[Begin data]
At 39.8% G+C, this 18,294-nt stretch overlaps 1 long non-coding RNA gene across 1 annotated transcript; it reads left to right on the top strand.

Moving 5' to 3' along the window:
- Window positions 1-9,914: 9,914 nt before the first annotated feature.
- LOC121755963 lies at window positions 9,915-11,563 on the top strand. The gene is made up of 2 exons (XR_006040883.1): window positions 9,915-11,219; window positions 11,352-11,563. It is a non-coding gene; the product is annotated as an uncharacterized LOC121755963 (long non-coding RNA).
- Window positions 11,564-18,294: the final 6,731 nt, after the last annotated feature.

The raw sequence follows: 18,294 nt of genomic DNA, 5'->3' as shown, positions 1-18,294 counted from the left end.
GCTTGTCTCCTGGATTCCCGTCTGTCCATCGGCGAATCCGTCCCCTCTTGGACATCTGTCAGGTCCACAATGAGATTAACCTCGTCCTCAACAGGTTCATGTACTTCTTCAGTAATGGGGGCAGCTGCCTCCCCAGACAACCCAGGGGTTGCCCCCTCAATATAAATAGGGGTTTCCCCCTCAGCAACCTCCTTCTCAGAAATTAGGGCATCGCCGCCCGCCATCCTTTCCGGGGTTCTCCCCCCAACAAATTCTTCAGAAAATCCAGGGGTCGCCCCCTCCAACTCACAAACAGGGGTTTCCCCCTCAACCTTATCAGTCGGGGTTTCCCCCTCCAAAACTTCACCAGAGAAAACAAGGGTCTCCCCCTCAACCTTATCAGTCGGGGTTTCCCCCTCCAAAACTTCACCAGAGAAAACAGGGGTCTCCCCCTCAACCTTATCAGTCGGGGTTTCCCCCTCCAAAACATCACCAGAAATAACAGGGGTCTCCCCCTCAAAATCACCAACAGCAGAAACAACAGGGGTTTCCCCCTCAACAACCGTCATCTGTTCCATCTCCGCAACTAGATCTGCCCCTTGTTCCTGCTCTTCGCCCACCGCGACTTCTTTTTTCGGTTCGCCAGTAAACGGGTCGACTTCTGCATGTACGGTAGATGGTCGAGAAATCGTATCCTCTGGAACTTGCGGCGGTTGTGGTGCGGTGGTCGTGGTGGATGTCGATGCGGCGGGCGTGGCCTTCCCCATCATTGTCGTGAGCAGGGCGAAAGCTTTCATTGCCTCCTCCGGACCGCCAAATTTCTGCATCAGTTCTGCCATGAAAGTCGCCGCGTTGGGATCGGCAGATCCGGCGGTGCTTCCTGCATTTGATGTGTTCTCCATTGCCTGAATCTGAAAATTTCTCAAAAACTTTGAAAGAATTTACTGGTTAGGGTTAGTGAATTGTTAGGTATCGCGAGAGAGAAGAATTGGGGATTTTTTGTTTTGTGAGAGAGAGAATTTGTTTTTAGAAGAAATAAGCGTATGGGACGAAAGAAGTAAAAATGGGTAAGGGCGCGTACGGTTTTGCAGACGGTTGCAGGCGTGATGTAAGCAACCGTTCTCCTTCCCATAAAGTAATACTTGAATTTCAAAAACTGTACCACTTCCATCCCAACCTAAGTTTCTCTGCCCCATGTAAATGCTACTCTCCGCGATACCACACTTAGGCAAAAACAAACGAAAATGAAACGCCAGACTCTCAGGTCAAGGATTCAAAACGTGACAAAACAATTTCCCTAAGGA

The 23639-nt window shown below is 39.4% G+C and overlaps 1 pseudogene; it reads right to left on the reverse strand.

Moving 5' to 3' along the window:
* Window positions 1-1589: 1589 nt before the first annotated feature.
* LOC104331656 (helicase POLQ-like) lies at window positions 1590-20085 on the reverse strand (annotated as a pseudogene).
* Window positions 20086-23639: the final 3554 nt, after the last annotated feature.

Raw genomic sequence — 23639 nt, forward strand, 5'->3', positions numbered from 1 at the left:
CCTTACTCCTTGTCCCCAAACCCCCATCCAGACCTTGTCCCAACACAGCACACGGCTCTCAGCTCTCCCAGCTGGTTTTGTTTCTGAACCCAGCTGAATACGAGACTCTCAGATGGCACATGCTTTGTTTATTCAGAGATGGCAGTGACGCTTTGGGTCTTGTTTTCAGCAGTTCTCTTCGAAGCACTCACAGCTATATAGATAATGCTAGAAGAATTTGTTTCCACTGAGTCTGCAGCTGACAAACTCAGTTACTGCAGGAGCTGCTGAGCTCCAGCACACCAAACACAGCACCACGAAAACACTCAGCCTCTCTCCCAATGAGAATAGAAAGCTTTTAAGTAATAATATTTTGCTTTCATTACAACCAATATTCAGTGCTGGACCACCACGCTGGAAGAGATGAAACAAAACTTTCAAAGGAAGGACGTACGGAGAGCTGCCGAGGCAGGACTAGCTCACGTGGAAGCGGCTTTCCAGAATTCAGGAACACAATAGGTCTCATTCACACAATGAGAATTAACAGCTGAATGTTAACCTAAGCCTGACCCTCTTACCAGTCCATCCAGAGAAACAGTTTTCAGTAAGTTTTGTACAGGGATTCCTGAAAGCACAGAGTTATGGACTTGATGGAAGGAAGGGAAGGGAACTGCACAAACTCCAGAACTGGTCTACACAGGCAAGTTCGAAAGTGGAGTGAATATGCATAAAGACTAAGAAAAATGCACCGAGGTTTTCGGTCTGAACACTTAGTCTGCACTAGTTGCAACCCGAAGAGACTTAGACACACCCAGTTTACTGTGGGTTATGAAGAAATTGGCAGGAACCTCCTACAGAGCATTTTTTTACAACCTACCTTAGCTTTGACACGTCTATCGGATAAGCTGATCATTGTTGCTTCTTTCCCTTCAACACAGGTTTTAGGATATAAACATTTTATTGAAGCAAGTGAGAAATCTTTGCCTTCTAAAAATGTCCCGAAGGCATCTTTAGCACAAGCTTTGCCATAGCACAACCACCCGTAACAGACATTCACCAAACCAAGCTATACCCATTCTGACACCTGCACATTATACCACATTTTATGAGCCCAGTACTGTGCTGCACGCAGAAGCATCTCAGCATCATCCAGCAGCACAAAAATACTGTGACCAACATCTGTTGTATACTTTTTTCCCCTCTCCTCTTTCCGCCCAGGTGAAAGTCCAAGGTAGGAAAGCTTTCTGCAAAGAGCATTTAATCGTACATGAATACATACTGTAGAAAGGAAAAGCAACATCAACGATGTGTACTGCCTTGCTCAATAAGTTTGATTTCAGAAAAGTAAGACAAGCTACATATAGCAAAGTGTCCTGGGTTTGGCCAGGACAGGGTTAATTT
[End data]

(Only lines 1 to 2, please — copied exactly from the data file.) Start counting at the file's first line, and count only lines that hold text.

At 39.8% G+C, this 18,294-nt stretch overlaps 1 long non-coding RNA gene across 1 annotated transcript; it reads left to right on the top strand.

Moving 5' to 3' along the window: